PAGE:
Irdai Suggests Extending The Free-Look Period From 15 To 30 Days; What It Means?

The free-look period for policies acquired through any means will be 30 days from the date of receiving the policy document. Insurance companies will gather insured individuals' bank account information at the proposed stage to facilitate electronic refunds and claim payments.
Irdai Suggests Extending The Free-Look Period From 15 To 30 Days
Irdai Suggests Extending The Free-Look Period From 15 To 30 Days

The Insurance Regulatory and Development Authority of India (IRDAI) has suggested on February 14, extending the free look period for policies from the existing 15 days to 30 days. “The free-look period for the policies, obtained through any mode, shall be 30 days from the date of receipt of the policy document,” according to Irdai Protection of Policyholder’s Interests and Allied Matters of Insurers Regulations 2024. At present, life insurance policies mandate a 15-day free-look period, although it extends to 30 days for electronic policies and those acquired through a distance mode. Moreover, numerous companies provide a 30-day free-look period for all policies. Fundamentally, the free-look period enables a policyholder to reconsider the policy if they perceive it was misrepresented after a thorough review of the policy documents.

This is among the proposed policies aimed at safeguarding the interests of policyholders. Other measures include provisions regarding bank accounts, nominations, issuance of policies in electronic format, and more.

According to Apaar Kasliwal, Executive Director at, this move reinforces the customer-centricity of our insurance regulator in ensuring greater transparency for policyholders. Sometimes, in the rush of buying policy, especially around the financial year-end, customers tend to believe what’s being said and the basis that finalizes the buying decision. The nitty gritty around specifics is only known once the policy document is received and given the complexity of certain products, it takes a longer time to review and understand the finer details.

“We are in favour of making the free-look period to 30 days a standard for all the life and health insurance policies for the customers. It enables the customers to review the policies in detail, not only just to understand but also if they have any queries or confusion regarding the same. Given that the scope of coverage comes with conditions and clauses of exemption, it becomes complex for customers to understand quickly. We are confident that by extending the free look period to 30 days, it will allow ample time for policyholders to be thorough in their understanding and help curb the malpractice of misselling,” he said.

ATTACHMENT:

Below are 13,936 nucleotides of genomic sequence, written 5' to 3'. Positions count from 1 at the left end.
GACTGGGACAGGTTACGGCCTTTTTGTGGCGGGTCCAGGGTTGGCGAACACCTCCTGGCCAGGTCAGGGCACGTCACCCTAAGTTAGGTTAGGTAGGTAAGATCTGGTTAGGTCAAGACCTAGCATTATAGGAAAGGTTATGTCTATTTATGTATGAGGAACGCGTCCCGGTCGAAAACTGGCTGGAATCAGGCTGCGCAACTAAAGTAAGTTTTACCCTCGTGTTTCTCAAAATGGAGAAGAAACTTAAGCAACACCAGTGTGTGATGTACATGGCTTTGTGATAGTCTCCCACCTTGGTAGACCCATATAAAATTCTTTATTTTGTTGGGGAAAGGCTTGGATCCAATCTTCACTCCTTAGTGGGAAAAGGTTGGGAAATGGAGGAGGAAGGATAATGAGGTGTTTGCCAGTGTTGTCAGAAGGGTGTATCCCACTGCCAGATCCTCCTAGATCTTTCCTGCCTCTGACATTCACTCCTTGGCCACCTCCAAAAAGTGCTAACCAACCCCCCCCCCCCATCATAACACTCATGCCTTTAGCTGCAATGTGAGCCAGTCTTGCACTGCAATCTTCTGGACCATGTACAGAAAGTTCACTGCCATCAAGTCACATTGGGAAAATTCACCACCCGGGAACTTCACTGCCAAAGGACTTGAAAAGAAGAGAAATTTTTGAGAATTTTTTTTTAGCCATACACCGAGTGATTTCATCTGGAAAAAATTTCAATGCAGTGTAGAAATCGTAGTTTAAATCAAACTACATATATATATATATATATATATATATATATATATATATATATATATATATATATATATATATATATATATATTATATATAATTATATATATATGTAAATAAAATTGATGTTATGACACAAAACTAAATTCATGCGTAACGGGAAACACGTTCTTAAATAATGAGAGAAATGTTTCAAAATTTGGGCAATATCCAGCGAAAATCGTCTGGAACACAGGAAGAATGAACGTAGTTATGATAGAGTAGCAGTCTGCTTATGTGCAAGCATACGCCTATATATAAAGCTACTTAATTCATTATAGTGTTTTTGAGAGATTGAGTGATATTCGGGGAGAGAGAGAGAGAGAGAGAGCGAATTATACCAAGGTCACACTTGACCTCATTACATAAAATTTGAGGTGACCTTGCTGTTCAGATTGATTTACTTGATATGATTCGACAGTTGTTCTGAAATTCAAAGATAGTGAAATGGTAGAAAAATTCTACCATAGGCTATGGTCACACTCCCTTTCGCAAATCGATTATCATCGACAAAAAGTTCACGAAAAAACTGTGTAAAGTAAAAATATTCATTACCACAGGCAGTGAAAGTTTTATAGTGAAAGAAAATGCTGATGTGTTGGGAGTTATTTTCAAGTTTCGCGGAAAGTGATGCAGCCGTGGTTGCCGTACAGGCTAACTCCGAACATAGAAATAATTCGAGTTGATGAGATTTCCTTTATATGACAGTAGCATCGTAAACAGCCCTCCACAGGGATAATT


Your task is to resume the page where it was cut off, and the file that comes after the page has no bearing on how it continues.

If the policyholder chooses to return the policy, the insurance company is required to refund the premiums paid upon purchase, after deducting any proportionate risk premium applicable during the free-look period, as well as charges associated with medical examinations, stamp duties, and other similar fees.

Moreover, according to the draft rules, no life insurance policy can be issued without obtaining a nomination. The Irdai has also suggested that general and health insurance companies should secure nominations both at the inception of new policies and at the time of renewal.

“No policy in case of life insurance shall be issued unless a nomination is obtained. Nomination provisions relating to general, wherever applicable and health insurance policies introduced,” according to the Irdai exposure draft.

If the current draft is finalized, it will be obligatory to issue most policies solely in electronic format. According to the Irdai, policies with sums insured surpassing Rs 100 or single or annual premiums exceeding Rs 10 must be issued exclusively in electronic form, regardless of whether the insurance application was received digitally or not.

The regulator has additionally suggested that insurance companies gather bank account information from policyholders upon issuance to facilitate electronic refunds and claims payments. All stakeholders, including insurance companies and the general public, have the opportunity to provide feedback on these proposals to the regulator until March 4.

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